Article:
Research Answers Planting Questions

April 2, 1999
Q: It's early April and the soil is fit to plant. Should I start planting?

A: Based on research in Illinois, yields of corn are generally highest when the crop is planted in the last week of April. Yields are close to the maximum if planting is the week before or the week after the last week of April. Yields declined, though, both when planting earlier than April 20 and when planting was later than May 7. Our work showed an average of 3 to 5 bushels per acre lower yields for corn planted in mid–April. Even with slightly lower yields with early planting, most farmers will start to plant in the first two weeks of April in order to finish on time. Delays in late April due to weather push planting later than optimum, and also delays soybean planting. Risk management, in other words, favors early planting. If soils are fit to plant, planting can probably start the first week of April in Southern and Central Illinois (and we have reports of some corn planted in 1999 before April 1). In the northern part of the state, expectations for lower soil temperature probably mean that planting should not start much before April 10.

Q: But shouldn't we wait until soil temperatures are at least 50 degrees before we plant?

A: When it's April, we expect soil temperatures to start to increase, so we don't normally pay a lot of attention to soil temperature if the calendar suggests starting and if the soil is in good shape for planting. Drier soils warm more quickly that wet soils, so by the time there has been enough drying weather to bring soils into good shape for planting, soil temperatures usually have at least started to rise. They can fall again, as we saw happen in 1997, but unless there is rainfall along with the lower temperatures, the seed and seedling are probably not badly injured by soil temperatures as low as the low 40s. The main concern would be corn seeds planted in soils that are both cold and wet. Planting into such conditions is never a good idea in April, and if such conditions occur after planting, emergence may be low.

Q: Besides "getting it done," is there any other advantage to early planting that would offset slightly lower yields?

A: One advantage that is often not given proper value is that if replanting is necessary, it can usually be done in a very timely manner when the first planting date is in mid–April or earlier. Especially if seed for replanting is provided without additional charge, returns to replanting can be increased by planting early the first time. Although we don't have data as to how often early–planted corn needs to be replanted compared with later–planted corn, replanting early is much preferred to replanting late.

Q: Should I operate the planter at lower speeds than I'd like in order to produce more uniform plant spacing?

A: It is certainly possible to plant too fast for some planters in some conditions, but our evidence would suggest that most farmers probably aren't planting too fast. A study we conducted recently involved 11 field trials in which farmers operated their planters at 3, 5, and 7 miles per hour in replicated strips. Averaged over the 11 trials, driving faster increased the variability of spacing between plants from a standard deviation of 2.87 inches at 3 mph to 3.22 inches at 7 mph. That's not a large increase--it would not be noticeable by looking at the rows--but in a few fields, especially when older planters were used, the planting got pretty sloppy at the faster speed. There was, however, no effect of planting speed on plant population or on yield, which was 152.5 bushels per acre at 3 mph and 153.1 bushels per acre at 7 mph. Although we don't have data yet, it may well be that effects of planting speed on uniformity of seed depth might be at least as important as on uniformity of spacing between plants. While it is difficult to do, digging up 20 or more seeds going down a row is the only way to tell whether your planter is placing seed at reasonably uniform depth.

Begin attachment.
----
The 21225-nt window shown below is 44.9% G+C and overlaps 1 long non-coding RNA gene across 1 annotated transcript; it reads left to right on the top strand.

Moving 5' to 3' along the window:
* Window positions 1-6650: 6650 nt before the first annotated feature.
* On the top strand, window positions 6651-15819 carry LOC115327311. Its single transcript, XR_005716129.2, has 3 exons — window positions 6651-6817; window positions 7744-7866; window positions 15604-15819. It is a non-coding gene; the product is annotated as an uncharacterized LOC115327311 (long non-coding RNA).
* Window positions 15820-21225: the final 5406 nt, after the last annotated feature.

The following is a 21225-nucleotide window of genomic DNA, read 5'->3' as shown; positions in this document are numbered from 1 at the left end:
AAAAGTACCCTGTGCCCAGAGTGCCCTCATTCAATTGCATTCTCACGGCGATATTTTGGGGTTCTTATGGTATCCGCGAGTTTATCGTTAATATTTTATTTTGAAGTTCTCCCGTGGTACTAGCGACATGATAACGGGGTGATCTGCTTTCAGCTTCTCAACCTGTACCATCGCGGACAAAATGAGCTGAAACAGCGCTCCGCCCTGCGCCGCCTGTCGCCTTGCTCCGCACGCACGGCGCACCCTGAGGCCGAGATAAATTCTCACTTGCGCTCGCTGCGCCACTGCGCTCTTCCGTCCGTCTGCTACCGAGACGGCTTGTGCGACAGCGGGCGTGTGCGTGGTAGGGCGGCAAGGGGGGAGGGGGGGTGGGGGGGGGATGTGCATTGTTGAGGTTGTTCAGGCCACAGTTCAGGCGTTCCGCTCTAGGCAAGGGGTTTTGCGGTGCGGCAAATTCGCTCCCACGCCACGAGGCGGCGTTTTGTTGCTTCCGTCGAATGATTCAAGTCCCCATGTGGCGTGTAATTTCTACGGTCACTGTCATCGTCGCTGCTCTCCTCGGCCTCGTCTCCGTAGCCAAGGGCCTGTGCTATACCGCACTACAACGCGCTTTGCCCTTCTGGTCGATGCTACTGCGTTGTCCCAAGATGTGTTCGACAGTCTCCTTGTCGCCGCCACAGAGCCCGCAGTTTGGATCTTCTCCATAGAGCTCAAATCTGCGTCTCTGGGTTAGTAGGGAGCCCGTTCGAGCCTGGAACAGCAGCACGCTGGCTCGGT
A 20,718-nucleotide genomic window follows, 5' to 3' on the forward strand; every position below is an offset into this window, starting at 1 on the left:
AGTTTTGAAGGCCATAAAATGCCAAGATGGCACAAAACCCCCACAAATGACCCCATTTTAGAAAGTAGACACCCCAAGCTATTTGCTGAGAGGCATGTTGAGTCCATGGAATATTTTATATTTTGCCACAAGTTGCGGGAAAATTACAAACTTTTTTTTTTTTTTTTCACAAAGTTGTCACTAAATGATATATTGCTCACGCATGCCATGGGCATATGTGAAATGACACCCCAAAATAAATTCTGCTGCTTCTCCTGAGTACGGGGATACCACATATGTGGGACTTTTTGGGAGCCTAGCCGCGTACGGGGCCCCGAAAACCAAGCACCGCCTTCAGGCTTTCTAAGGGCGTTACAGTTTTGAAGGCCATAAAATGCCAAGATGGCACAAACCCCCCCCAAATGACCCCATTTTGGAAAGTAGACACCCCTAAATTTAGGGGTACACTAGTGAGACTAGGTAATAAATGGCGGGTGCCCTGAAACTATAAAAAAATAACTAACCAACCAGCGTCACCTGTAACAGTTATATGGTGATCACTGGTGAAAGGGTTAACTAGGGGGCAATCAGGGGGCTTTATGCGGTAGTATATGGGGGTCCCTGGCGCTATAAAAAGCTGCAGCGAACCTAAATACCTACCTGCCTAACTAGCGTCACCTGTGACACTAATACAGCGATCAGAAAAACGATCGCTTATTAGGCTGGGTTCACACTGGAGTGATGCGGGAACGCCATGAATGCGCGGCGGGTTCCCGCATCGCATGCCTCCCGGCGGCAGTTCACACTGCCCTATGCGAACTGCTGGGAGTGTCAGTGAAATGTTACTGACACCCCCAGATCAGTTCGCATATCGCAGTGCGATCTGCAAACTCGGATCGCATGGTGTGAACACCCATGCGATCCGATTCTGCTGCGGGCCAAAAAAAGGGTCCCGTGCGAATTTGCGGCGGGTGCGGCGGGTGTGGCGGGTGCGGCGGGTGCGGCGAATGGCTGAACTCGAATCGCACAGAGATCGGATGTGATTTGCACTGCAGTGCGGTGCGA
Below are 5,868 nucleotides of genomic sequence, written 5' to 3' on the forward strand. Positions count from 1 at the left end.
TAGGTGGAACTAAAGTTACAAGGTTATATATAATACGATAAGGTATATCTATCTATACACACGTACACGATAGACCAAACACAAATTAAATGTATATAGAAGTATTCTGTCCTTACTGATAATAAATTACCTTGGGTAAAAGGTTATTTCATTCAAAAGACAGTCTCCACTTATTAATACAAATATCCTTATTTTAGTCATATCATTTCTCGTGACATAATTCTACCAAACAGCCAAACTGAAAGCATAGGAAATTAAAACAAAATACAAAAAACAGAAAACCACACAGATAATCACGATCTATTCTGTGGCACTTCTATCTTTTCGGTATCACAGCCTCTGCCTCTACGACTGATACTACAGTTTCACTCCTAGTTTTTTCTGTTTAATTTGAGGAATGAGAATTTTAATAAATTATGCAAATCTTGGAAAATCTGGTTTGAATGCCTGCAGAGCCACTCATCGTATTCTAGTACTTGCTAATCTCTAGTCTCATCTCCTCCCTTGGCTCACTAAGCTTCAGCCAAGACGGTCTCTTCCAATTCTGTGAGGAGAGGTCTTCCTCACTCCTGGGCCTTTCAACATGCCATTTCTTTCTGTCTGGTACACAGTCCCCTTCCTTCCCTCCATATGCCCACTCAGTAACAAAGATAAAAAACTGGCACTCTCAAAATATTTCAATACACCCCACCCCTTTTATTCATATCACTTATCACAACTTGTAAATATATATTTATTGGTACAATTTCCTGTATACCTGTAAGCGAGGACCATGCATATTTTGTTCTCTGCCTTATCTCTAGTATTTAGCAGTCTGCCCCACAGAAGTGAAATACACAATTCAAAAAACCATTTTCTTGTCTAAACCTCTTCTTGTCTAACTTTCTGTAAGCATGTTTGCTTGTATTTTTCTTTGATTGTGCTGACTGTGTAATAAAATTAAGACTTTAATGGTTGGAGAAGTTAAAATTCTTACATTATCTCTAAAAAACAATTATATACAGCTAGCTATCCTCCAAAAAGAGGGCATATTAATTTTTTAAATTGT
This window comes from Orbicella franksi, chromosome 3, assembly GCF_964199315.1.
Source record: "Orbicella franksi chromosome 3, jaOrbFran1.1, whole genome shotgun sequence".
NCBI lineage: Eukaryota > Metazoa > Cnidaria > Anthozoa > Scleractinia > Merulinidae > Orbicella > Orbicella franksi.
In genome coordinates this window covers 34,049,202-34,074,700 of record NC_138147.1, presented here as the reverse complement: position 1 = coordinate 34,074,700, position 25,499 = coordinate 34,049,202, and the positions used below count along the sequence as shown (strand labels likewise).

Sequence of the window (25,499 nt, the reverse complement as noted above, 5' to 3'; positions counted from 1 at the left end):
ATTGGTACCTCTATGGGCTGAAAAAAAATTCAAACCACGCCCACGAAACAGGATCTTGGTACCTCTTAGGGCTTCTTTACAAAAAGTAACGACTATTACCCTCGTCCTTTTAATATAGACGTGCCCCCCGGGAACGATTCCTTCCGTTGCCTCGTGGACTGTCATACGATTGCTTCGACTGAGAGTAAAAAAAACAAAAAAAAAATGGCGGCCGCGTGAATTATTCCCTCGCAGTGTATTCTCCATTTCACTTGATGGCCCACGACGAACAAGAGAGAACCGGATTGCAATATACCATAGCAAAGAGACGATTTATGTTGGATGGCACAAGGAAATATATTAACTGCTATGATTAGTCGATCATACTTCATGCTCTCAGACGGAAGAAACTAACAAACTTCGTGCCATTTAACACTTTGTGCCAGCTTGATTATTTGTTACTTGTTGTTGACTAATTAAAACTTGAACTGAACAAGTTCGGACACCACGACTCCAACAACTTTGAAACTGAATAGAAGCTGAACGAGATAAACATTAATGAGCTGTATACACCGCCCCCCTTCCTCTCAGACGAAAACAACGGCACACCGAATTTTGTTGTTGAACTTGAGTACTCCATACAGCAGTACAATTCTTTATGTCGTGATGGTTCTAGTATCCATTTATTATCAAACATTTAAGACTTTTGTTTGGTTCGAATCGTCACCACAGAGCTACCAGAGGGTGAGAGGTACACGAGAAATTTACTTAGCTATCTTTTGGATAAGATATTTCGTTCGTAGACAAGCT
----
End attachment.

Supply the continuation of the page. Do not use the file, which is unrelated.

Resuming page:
Q: Is there a best depth for planting?

A: In a study we conducted in 1998, corn planted 1.5 inches deep emerged at 97 percent in about 12 days and yielded 181 bushels per acre, whereas seed planted 3 inches deep emerged at 90 percent, took two days longer to emerge, and yielded 18 bushels per acre less than that planted 1.5 inches deep. The lower yields were probably due both to the lower plant population and to the delay in emergence, which delayed pollination by a day or so, perhaps exposing the pollination process to slightly drier weather. We think that 1.5 inches is an ideal depth regardless of other factors, such as planting date and soil moisture. With depth somewhat variable, it may be necessary to set the planter slightly deeper to prevent placement of seeds very near the soil surface, where establishment of the nodal root system may suffer. Just setting the planter "by the book" is not enough: planting depth should be checked as you start to plant each filed, and ideally checked again as soil stypes or conditions change within the field.

A final note: Even if it turns wet and planting corn cannot be completed until mid–May or even late May, very good yields are still possible: in 1998, corn planted in mid– to late May produced some very high yields in Illinois, especially in the northern part of the state (DeKalb County, where little planting took place before mid–May, produced 172 bushels per acre). Statewide, it took until about May 15 to reach 50 percent planted, and the final yield was 141 bushel per acre. On the other hand, record early planting in 1997 (77 percent of the crop was planted by May 4) produced a statewide average yield of only 129 bushels per acre. While planting on time is one thing that we (rightly) spend a lot of money and effort on, the weather during the growing season is still the main thing that determines yield.--EN
Author: Emerson Nafziger